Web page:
By Wayne S. Walker
Nearly all the denominations, especially the Baptists and the Pentecostals, have what are called "Christian colleges, " as do also the Christian Churches and even some "churches of Christ." Practically every faithful congregation of God’s people has received numerous requests from colleges run by members of the church and often identified as "Christian colleges" soliciting support in some form or another. In fact, every now and then someone will ask me whether certain schools operated by brethren are really "Christian colleges" or not.
The basic idea behind the "Christian college" concept is a school where "Christian young people" can be educated in both academic and religious subjects while associated with other "Christian young people" in a moral, or "Christian," environment, as it is sometimes stated. Many of the denominational schools require a "profession of faith" before a student can be enrolled, and they usually receive support from a certain denomination or a group of churches, being considered the educational centers for the supporting churches and the place where their preachers may go to train. The situation with many colleges among us is not that much different as sectarian ideas have a tendency to rub off on unwary saints. However, nowhere does the scripture speak of a "Christian college," either in fact or in principle. Any college that does exist has no scriptural right whatsoever to do certain things which many so-called "Christian colleges" do.
No college has the right to call itself or be called "Christian" to begin with. This word is found just three times in the Bible (Acts 11:26, 26:28; 1 Pet. 1: 16) and is used only of people, never things – including colleges. The only entity that may properly be referred to as "Christian" is a believing, penitent, confessing, baptized follower of Christ. Also, the word is found only as a noun, not an adjective. Some people talk about a "Christian man" or a "Christian woman." While this may not be necessarily wrong, why not just speak of men and women who are Christians and say, "He (or she) is a Christian," thus speaking as the oracles of God (1 Pet. 4: 11) and avoiding any occasion for misunderstanding. But even allowing for that, it is absurd, not to mention unscriptural, to refer to "Christian" printing presses, literature, bookstores, markets, nations, and especially colleges. Christ did not die for them and they have no business wearing His name. There is no way a college can be thought of as being "Christian" in a true Biblical sense.
Nor does any college have the authority to receive funds from any church, at least according to the word of God, especially from a church that claims to be "of Christ." The use of the Lord’s money in the church treasury is clearly outlined in the Scriptures – saving the lost through preaching the gospel (Rom. 1:15-16; Phil. 4:15-17), edifying the saints by teaching and worship (1 Cor. 14:26), and relieving the needs of indigent Christians in certain situations (Acts 4:34-37; 11:27-30). The mission of the church is spiritual, not physical or temporal (Lk. 19:10, Rom. 14:17). The purpose of a college, on the other hand, is to provide a general education in such disciplines as mathematics, language, science, psychology, etc., and to make available the proper social, recreational, and entertainment facilities as are needed, regardless of how much "Bible" may be included or how "Christian" the atmosphere may be. Churches have no business underwriting such secular education. In addition, churches of Christ simply have no Bible authority to supply financial aid to any human-founded institution in the first place. And although they denied it for years, it is now known that some churches have been secretly supporting many of the "brotherhood colleges" all the while.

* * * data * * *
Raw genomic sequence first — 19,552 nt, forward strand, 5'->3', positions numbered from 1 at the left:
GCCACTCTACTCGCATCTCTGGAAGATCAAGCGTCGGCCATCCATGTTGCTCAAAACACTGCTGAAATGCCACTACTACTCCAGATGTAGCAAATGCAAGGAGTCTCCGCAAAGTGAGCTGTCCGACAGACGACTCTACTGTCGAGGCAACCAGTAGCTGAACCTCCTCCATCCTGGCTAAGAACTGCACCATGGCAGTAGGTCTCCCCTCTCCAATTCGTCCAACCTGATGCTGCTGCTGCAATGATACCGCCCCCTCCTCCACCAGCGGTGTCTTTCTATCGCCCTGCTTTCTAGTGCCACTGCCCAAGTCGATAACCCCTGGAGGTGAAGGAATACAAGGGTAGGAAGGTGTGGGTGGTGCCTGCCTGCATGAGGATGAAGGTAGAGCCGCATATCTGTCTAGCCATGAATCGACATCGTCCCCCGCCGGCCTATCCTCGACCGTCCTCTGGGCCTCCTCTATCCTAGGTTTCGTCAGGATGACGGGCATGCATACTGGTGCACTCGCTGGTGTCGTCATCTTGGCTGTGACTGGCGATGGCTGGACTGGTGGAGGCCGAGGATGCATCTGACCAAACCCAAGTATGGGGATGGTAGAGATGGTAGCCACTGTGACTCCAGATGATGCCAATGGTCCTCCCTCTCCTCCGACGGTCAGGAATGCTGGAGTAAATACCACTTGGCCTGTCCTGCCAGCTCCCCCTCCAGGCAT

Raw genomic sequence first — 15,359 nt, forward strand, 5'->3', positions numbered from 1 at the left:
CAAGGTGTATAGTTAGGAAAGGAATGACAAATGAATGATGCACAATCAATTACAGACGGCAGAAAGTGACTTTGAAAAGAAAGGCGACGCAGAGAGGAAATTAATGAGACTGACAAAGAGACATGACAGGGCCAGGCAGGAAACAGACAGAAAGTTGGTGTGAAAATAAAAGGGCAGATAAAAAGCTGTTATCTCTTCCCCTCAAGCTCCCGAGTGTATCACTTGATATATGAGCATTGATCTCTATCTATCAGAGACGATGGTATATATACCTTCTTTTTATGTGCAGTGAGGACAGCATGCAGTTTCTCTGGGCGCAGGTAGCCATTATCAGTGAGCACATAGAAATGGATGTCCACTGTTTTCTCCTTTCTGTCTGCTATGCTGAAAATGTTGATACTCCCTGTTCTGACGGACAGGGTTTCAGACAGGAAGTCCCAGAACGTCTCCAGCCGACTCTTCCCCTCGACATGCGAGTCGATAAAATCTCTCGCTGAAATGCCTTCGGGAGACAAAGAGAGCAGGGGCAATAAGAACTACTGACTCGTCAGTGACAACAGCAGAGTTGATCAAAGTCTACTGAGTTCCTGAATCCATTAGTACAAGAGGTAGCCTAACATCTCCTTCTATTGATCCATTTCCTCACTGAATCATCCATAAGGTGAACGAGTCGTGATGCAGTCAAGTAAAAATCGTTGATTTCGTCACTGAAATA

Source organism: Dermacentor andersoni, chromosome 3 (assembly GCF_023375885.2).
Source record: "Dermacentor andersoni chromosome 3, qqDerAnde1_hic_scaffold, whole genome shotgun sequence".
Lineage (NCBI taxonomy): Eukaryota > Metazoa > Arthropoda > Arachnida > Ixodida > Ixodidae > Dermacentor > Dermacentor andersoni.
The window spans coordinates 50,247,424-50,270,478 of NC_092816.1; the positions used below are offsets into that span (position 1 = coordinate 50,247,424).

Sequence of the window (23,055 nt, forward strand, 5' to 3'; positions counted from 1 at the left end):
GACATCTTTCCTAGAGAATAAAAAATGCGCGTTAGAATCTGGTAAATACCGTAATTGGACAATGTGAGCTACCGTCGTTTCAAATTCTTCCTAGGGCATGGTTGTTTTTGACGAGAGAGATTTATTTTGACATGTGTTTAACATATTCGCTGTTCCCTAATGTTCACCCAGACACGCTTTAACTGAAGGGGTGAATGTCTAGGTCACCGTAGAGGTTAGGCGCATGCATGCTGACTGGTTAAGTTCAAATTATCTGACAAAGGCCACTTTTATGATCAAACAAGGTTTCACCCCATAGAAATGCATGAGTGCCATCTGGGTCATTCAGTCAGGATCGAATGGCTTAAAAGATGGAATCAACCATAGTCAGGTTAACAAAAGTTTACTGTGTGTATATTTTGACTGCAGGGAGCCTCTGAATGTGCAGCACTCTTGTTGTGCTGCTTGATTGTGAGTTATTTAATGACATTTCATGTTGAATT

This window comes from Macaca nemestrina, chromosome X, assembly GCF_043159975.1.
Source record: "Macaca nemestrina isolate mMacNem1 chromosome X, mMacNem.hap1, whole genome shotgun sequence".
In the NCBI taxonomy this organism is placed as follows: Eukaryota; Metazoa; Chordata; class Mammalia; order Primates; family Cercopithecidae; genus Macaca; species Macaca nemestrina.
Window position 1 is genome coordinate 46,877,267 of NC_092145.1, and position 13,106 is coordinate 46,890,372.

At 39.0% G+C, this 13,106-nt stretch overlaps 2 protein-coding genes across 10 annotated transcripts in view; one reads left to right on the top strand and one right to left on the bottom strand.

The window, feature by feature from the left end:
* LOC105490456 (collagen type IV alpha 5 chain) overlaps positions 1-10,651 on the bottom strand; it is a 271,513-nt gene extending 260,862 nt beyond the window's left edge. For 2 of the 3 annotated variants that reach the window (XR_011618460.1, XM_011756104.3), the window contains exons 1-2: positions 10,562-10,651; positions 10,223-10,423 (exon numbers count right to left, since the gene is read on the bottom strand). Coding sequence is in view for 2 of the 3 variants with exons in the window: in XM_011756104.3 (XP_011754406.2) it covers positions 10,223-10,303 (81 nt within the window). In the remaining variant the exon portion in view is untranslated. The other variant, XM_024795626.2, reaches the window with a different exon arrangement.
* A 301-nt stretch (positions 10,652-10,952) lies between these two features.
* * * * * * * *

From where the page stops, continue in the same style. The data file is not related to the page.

Neither should the colleges try to usurp the work God has given the church nor exercise any influence upon it. Paul wrote that "the church of the living God (is) the pillar and the ground of the truth" (1 Tim. 3:15), not some manmade institution. When a college acts in such a way as to replace or supplant the work of the local congregation, it has overstepped its bounds whether it receives church money or not. It should then cease to exist lest it pervert God’s plan further and corrupt the Lord’s church more than it already has. Colleges have a way of becoming rallying points around which brethren will draw lines and form parties. They can exert an influence and wield power, in contradiction to the spirit of Matthew 20:25-28, of which we must be careful. And history reveals that most departures from the faith have begun in connection with church related schools.
There is nothing wrong with a group of brethren owning and operating an institution of higher learning to provide a general education for all interested young people in a moral environment, so long as that college refuses to accept church support and to usurp the work of the blood bought body of Christ. This writer has benefitted greatly from such a situation. However, let the local church, designed by God to be the support of the truth, and individual Christians also fulfil this obligation to ground young people in the Scriptures and train men to preach the word. Neither is there anything wrong with the college providing periods of instruction in the Bible and related topics as part of an eclectic ..curriculum; and even preachers may wish to obtain their schooling there. But this does not make the school a "Christian college," for in reality, there can be no such thing. (—taken from Guardian of Truth; October 20, 1983; Vol. XXVII, No. 20; p. 625)